(Tales Told From The Road continues its month-long virtual European journey.)
Yesterday we finished touring Berlin. The question we now face: What’s the best way to reach the next stop on our itinerary, Munich, the capital of the German state of Bavaria?
Since we already know that we’ll be driving a rental car when we leave Munich and go south into Austria, we could simply pick up a car in Berlin and spend six to seven hours or more (with stops) driving the 568 kilometers between the two cities.
The flight from Berlin to Munich would take just a little over an hour, but if you factor in time to get to and wait at the airports to check-in, collect bags, find ground transportation, we’d be in-transit for four hours or more, assuming that our flight wasn’t delayed. We’d save a little time over driving, but probably spend $75-$100 more to travel by air.
Traveling by train will take about the same amount of time and cost about as much as driving (if we weren’t traveling on a rail pass, which we are), cost slightly less than airfare, and be far less nerve-wracking then zipping down the Autobahn or flying.
So after breakfast at our Berlin hotel, we’ll take a taxi to the train station, and head south.
By 6:30 pm we’ll have checked into our Munich hotel and have some time to roam about the center of the city where “locals” hang out before we head off to dinner.
Kaufingerstrasse and Neuhauser Strasse are main streets that converge in the center of the old town’s Marienplatz where the town hall and its famous glockenspiel draw crowds of tourists.
On Saturday evening, we’ll fell like we’re in San Francisco’s Market Street or Union Square, chock-a-block with people out shopping until they were dropping, and street performers trying to earn a few bucks to pay the rent.
The Residenz is the more formal abode of the two, and has its own in-house theater.
Nymphenburg is more like Versailles, with a long reflecting pool with swans a-swimming, and several buildings scattered across the grounds behind the main place.
At the end of World War I, the Wittlebachs, who had ruled Bavaria for 700 years, lost any claim to power, just as happened with the Hapsburg of the Austrian Empire. But punitive action by the winners against the losers, and poor economic conditions, left Germans pining for the good old days when they had a single, strong leader, and this opened a door through which Austrian-born Adolf Hitler gladly walked.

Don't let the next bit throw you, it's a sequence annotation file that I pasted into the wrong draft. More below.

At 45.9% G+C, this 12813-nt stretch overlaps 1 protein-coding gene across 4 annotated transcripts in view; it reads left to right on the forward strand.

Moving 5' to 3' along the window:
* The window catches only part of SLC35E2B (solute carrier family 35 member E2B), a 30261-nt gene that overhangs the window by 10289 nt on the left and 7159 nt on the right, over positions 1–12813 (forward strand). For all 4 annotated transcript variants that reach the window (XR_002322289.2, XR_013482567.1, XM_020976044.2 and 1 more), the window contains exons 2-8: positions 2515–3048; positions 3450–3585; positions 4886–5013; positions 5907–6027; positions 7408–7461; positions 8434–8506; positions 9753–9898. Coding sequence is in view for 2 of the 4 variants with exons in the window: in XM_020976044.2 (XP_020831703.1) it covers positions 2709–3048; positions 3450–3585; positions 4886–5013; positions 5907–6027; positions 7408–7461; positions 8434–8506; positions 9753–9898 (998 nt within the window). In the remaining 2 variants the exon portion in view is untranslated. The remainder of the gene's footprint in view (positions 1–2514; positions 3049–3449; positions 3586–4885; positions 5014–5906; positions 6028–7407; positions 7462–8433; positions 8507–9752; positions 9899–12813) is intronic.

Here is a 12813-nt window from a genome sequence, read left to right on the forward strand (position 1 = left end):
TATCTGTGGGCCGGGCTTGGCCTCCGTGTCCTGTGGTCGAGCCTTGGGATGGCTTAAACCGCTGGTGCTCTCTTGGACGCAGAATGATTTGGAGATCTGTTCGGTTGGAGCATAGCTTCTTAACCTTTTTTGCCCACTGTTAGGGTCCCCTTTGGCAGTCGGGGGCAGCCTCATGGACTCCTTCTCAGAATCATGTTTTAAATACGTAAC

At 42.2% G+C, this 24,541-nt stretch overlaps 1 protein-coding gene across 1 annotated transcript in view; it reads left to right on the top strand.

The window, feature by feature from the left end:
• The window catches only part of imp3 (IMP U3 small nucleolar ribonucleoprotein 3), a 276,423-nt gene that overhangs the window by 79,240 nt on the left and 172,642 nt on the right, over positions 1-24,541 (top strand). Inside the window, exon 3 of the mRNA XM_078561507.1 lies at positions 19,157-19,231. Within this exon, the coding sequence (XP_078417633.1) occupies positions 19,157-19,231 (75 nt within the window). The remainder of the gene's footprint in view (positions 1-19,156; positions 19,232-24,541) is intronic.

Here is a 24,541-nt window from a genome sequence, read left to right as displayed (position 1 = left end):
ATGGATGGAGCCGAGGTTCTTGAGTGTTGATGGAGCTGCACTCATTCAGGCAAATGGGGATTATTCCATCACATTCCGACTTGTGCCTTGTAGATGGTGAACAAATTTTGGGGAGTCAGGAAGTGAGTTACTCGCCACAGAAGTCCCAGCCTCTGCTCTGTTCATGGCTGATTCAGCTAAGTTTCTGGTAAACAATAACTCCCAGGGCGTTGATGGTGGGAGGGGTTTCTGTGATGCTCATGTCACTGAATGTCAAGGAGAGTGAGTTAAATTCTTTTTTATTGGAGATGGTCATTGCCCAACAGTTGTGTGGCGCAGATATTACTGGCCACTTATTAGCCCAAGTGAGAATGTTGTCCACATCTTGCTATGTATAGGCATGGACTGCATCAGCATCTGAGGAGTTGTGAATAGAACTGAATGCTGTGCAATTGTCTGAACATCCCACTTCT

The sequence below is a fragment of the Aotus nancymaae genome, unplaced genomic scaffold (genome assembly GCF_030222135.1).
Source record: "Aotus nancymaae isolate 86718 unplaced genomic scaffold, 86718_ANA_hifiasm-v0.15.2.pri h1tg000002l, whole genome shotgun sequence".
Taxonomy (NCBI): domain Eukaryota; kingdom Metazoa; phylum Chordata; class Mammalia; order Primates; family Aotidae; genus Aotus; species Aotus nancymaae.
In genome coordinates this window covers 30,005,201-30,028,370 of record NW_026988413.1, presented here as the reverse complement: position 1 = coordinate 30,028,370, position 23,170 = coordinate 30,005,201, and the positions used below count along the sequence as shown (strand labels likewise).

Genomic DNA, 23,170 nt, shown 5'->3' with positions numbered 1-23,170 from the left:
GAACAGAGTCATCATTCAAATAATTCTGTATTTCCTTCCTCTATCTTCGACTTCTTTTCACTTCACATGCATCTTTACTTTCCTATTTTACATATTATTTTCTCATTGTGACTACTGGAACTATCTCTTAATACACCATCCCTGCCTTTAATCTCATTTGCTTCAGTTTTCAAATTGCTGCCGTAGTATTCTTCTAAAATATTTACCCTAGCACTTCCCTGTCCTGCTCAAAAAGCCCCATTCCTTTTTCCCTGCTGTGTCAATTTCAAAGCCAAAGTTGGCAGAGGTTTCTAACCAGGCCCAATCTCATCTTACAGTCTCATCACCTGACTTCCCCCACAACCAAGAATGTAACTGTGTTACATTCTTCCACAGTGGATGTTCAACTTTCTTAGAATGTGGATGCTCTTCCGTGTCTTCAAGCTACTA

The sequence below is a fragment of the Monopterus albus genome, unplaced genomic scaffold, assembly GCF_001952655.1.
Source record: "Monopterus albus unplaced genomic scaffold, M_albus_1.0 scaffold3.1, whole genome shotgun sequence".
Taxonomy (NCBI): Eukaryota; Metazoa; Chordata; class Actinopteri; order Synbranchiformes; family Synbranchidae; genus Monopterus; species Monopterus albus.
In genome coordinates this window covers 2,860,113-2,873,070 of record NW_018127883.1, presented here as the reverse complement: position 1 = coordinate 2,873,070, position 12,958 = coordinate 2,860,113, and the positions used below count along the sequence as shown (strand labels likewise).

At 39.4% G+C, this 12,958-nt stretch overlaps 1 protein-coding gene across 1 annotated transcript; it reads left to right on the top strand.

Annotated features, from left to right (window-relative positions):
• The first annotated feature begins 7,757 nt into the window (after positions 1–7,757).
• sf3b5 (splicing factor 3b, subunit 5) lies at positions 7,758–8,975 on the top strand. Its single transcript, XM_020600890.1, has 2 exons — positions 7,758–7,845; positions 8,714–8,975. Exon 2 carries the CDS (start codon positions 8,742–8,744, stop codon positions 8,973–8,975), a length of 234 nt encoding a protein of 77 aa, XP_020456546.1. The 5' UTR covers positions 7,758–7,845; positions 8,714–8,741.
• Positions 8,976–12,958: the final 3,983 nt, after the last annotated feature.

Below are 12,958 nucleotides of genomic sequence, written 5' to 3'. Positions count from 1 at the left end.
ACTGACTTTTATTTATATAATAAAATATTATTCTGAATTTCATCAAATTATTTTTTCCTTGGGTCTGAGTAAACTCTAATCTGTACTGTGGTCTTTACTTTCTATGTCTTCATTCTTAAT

Hitler’s Nazi movement had its start in Munich in 1923 when he attempted a “putsch.” There was a “Shoot Out at the OK Corral” gun battle near the Residenz palace with casualties on both sides. Hitler might have been tried for treason and sentenced to death, but he only got nine months in jail for this failed coup attempt. (Perhaps he was only charged with “Disturbing the Peace”).
However, once Hitler became Chancellor of Germany and moved to Berlin, his popularity far to the south in Bavaria began to wane. And when Munich was being bombed, Hitler ordered that precious art and paintings in its churches and palaces not be removed to places of safety, since to do so would have been a tacit admission that the war was going badly for Germany.
Munich was bombed to pieces, but you wouldn’t know to stroll its streets and boulevards today. When the Allies occupied the city after WW II, they allowed churches and public buildings to be rebuilt, as long as the reconstruction was intended to restore that which culturally and historically important, and not to create a powerbase for yet another strongman to rule. So like in Dresden, many buildings appear to date from the 15th-19th centuries, but most are actually of 20th century vintage.
Martin Luther and the Protestant Reformation held sway to the north and east in Dresden and surrounding Saxony, but the Catholic church reached north from Rome, through Austria, and into Bavaria.
Pope Benedict XVI was the archbishop in Munich when he caught the eye of Pope John Paul II and was transferred to the Vatican in Rome. When he succeed the Polish John Paul as pope, Benedict’s first trip “aboard” was to Poland, possibly born of a desire to heal any wounds left open from the Nazi’s poor treatment of the Poles during WW II.
But enough of dictators and religion!
We want to fondly remember our childhood, so we’ll pay a visit to the Munich branch of the toy museum that we passed by during our walk through the Prague Castle complex. Barbie and Ken, teddy bears, and mechanical toys will be waiting for us there.
Tomorrow: Let’s eat and drink to life in Munich!